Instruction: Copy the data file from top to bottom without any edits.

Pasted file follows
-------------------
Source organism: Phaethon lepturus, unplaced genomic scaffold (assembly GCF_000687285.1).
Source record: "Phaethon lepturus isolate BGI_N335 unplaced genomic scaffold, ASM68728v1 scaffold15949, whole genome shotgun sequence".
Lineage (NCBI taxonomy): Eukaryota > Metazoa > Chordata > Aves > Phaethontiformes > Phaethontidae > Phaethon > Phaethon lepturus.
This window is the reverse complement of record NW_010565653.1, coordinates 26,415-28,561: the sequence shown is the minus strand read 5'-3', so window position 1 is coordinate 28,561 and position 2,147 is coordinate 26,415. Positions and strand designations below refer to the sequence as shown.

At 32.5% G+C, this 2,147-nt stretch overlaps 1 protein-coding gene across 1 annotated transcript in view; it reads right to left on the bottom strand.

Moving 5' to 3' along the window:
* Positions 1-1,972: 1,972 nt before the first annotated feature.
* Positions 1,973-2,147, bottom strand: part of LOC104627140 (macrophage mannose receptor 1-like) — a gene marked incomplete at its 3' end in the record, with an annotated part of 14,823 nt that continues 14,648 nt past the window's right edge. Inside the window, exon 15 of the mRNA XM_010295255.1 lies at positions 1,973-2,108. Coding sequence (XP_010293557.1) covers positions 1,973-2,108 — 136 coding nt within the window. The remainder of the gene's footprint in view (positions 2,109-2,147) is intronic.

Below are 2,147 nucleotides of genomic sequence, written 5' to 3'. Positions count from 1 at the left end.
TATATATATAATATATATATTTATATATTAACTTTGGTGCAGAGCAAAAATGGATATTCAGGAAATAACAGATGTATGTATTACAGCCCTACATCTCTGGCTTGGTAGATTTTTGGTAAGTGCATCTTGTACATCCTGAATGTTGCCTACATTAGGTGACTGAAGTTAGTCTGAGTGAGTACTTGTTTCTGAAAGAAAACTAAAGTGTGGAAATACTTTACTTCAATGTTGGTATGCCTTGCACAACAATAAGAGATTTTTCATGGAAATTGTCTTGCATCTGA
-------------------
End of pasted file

Source organism: Phaethon lepturus, unplaced genomic scaffold (assembly GCF_000687285.1).
Source record: "Phaethon lepturus isolate BGI_N335 unplaced genomic scaffold, ASM68728v1 scaffold15949, whole genome shotgun sequence".
Lineage (NCBI taxonomy): Eukaryota > Metazoa > Chordata > Aves > Phaethontiformes > Phaethontidae > Phaethon > Phaethon lepturus.
This window is the reverse complement of record NW_010565653.1, coordinates 26,415-28,561: the sequence shown is the minus strand read 5'-3', so window position 1 is coordinate 28,561 and position 2,147 is coordinate 26,415. Positions and strand designations below refer to the sequence as shown.

At 32.5% G+C, this 2,147-nt stretch overlaps 1 protein-coding gene across 1 annotated transcript in view; it reads right to left on the bottom strand.

Moving 5' to 3' along the window:
* Positions 1-1,972: 1,972 nt before the first annotated feature.
* Positions 1,973-2,147, bottom strand: part of LOC104627140 (macrophage mannose receptor 1-like) — a gene marked incomplete at its 3' end in the record, with an annotated part of 14,823 nt that continues 14,648 nt past the window's right edge. Inside the window, exon 15 of the mRNA XM_010295255.1 lies at positions 1,973-2,108. Coding sequence (XP_010293557.1) covers positions 1,973-2,108 — 136 coding nt within the window. The remainder of the gene's footprint in view (positions 2,109-2,147) is intronic.

Below are 2,147 nucleotides of genomic sequence, written 5' to 3'. Positions count from 1 at the left end.
TATATATATAATATATATATTTATATATTAACTTTGGTGCAGAGCAAAAATGGATATTCAGGAAATAACAGATGTATGTATTACAGCCCTACATCTCTGGCTTGGTAGATTTTTGGTAAGTGCATCTTGTACATCCTGAATGTTGCCTACATTAGGTGACTGAAGTTAGTCTGAGTGAGTACTTGTTTCTGAAAGAAAACTAAAGTGTGGAAATACTTTACTTCAATGTTGGTATGCCTTGCACAACAATAAGAGATTTTTCATGGAAATTGTCTTGCATCTGA